This is a topic that I've wanted to touch on for awhile and with my latest purchase of Blind Faith, my interest in this topic resurrected itself.
As most of you know, I grew up a Beatle fan, so I was completely unfamiliar with the idea that an album could have less than ten songs. (In fact, there are only two solo albums with less than 10 songs, Wings' Wild Life and George's Dark Horse.) As I became more familiar with the world of music in the mid-to-late-1960s, it became pretty obvious that there was this strange movement of making rock albums with just eight or nine songs - sometimes even just seven. Jazz artists had been releasing albums with only a few songs on it for years (like Miles Davis's Kind Of Blue, which only has five tracks...and is something I desperately need to free up the cash to buy) but the idea of popular, main-stream rock artists doing this seems kind of odd to me. First of all, don't more songs mean more royalties? I mean, if you only have seven songs, don't you only get your royalty rate seven times? The rate for a three minute song is the same for a ten minute song (like how on iTunes you pay the same for a three minute track as you do a ten minute track). Of course, as writing became more and more important and as the focus went from the 45 to the LP, songs grew longer and longer, to the point where seven songs would fill up 42 minutes of vinyl.
Another reason why the idea is strange is that there would be less songs for a record company to take advantage of, so why record companies in the 60s and 70s allowed for this to happen is strange. Even stranger is that unestablished acts were even allowed to do it. One of the best examples I can think of is Springsteen's first three albums. Greetings from Asbury Park, NJ has nine depressing, heartbreaking songs although a few could easily have been singles ("Blinded By The Light" and "Spirits In The Night" particularly), but why Columbia let Springsteen release the seven song The Wild, The Innocent & The E Street Shuffle is beyond me. Granted, it is one of the best albums ever, it sold poorly, with no singles issued. (Despite both "Sandy" and "Rosalita" on it.) Born To Run has the great title track, but that is the only obvious single, since practically all of the songs (especially those on side one) sound out-of-place when not surrounded by their neighbors on the album. It just seems a little bizarre that, in a part of music history when the record companies were so controlling (unless you were an established artist), they would allow for such a trend to take over.
Where did this trend start? As far as I know, probably one of the first successful nine-song album was Dylan's Highway 61 Revisited in 1965. The album lasts almost an hour, coming to a dramatic head with his eleven minute masterpiece, "Desolation Row". Now, by 1965, Dylan was clearly established, so I don't think there is any issue with Columbia releasing that. However, by 1967, acts like Vanilla Fudge were releasing seven-song debut records, even before they had a hit single. In 1969, Cream released their final album, made up of six songs (Goodbye, which I still don't have) and Eric Clapton and Ginger Baker left to Blind Faith, where they release just one album - of only six songs. That same year, Led Zeppelin releases their first album, which only has nine songs. In their entire career, they only released two albums with more than nine songs - LZIII (with 10) and the double LP Physical Graffiti (with 15) - and their last two records (Presence and In Through The Out Door) only have seven.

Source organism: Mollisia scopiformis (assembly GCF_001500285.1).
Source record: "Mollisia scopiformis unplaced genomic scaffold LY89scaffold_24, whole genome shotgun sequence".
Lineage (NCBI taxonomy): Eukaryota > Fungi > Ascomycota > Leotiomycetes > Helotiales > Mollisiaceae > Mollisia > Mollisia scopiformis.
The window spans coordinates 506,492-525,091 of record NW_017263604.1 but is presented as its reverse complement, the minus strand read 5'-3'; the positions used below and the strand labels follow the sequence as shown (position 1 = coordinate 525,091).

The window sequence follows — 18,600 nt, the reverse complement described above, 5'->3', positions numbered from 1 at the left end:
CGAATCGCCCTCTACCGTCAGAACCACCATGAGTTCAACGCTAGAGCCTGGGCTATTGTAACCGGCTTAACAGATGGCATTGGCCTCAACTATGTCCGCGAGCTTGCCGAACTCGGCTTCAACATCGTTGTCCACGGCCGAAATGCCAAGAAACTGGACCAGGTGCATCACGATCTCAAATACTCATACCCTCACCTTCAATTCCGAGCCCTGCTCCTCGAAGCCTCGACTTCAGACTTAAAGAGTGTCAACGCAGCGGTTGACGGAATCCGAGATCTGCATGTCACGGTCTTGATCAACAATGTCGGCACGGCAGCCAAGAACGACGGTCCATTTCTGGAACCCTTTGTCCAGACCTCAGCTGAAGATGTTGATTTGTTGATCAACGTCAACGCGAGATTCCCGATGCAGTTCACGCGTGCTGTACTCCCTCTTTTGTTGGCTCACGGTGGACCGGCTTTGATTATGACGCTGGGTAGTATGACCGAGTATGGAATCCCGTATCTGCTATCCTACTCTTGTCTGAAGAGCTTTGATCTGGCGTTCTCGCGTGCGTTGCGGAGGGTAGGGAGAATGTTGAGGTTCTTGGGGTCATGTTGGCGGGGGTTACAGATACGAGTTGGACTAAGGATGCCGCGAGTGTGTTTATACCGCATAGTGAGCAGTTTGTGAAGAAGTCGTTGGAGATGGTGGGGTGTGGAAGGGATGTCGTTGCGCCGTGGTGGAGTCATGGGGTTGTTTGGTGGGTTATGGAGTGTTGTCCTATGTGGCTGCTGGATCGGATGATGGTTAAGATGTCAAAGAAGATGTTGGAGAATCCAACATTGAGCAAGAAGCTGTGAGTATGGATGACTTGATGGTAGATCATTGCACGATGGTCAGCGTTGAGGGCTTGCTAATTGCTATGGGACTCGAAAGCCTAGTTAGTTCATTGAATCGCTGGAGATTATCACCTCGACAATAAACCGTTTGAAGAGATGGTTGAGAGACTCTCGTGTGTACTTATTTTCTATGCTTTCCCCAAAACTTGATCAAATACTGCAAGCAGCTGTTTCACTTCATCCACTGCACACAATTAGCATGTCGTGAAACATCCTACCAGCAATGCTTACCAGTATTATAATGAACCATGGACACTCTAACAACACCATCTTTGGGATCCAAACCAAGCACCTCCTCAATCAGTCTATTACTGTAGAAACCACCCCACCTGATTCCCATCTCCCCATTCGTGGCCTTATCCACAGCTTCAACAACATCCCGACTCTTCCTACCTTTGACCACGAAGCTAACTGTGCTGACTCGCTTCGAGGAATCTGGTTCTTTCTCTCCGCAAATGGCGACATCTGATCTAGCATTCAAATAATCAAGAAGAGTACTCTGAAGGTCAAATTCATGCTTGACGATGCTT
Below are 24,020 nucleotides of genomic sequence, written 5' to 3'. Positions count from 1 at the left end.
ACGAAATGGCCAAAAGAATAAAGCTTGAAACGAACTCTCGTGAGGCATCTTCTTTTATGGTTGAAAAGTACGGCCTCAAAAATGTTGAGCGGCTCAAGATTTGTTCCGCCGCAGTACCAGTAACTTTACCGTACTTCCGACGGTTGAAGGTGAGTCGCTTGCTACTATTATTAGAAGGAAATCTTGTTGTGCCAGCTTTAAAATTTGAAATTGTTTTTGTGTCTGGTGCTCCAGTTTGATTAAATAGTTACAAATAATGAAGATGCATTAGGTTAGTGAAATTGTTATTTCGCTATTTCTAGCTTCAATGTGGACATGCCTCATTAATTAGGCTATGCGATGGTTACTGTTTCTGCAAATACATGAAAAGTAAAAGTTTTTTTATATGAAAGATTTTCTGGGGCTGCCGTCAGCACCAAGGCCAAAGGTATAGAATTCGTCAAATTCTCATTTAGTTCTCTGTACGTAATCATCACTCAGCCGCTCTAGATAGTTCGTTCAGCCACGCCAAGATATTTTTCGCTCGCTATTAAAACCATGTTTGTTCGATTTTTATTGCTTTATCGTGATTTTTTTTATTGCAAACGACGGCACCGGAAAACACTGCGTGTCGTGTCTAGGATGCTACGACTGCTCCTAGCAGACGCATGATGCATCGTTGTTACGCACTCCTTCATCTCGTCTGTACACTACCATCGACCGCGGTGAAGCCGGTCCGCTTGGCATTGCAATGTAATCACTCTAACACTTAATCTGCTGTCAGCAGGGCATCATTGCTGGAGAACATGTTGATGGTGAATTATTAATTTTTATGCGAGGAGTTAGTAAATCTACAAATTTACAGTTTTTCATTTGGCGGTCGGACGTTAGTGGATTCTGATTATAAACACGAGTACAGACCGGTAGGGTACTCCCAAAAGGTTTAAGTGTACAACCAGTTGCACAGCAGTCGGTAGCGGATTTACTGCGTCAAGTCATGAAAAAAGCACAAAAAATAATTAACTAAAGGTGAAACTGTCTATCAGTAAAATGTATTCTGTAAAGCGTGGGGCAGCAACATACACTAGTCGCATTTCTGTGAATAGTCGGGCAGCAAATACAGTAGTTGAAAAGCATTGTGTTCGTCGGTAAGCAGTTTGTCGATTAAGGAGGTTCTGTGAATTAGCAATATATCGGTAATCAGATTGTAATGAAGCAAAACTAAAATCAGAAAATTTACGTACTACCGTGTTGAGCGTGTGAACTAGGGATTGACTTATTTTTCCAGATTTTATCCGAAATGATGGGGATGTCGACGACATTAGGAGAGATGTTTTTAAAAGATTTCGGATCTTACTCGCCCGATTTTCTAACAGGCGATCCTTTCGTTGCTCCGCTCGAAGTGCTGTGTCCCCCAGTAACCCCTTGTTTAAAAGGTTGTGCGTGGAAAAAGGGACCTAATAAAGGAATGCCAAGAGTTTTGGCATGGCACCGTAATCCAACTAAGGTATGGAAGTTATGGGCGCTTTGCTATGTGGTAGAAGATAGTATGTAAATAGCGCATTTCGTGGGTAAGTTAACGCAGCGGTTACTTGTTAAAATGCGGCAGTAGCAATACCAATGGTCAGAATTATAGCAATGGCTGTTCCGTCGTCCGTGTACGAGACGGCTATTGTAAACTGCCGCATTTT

By the late 1970s and early 1980s, the trend was all but gone. Granted, there were still artists who did release nine song albums, but by the time the CD came around, it became a rarer and rarer sight. Album lengths didn't shrink, though, they just got longer. Artists began releasing hour long albums and putting out different single mixes for practically every song. On top of that, seemingly every song has to go over five minutes, even if it isn't really necessary.
I'm not saying that only albums with more than ten tracks can be good - in fact, some of the best albums ever only have seven to eight tracks. It's just that the artist should know how to do it right. For instance, if you only plan on eight songs or less, you have no room for error. Let's go back to The Wild, The Innocent & The E Street Shuffle, with it's seven songs. There is no filler. For close to 45 minutes, you are given a pure shot of adrenaline, with no point to say "Oh, this is a throwaway." Every single second is there for a reason, whether it be to set the mood for the song (David Sanacious's long piano piece that starts "New York Serenade" is not only beautiful, but an essential part to put you in a state of mind) or to call attention to the multi-faceted talents of Springsteen's writing that we have seen in the decades since the album was released. A good example of a bad album with just five songs is Steve Miller's horrid Circle Of Love. I'm not going to reiterate how terrible that is, so you can read my full review of it.
So, that's the good, the bad and the ugly parts of the "Less-Than-10-Song" Phenomenon. If there are other albums I didn't mention that have less than 10 songs that needs to be discussed, let me know. I probably haven't mentioned it because I either don't have it or forget to mention it.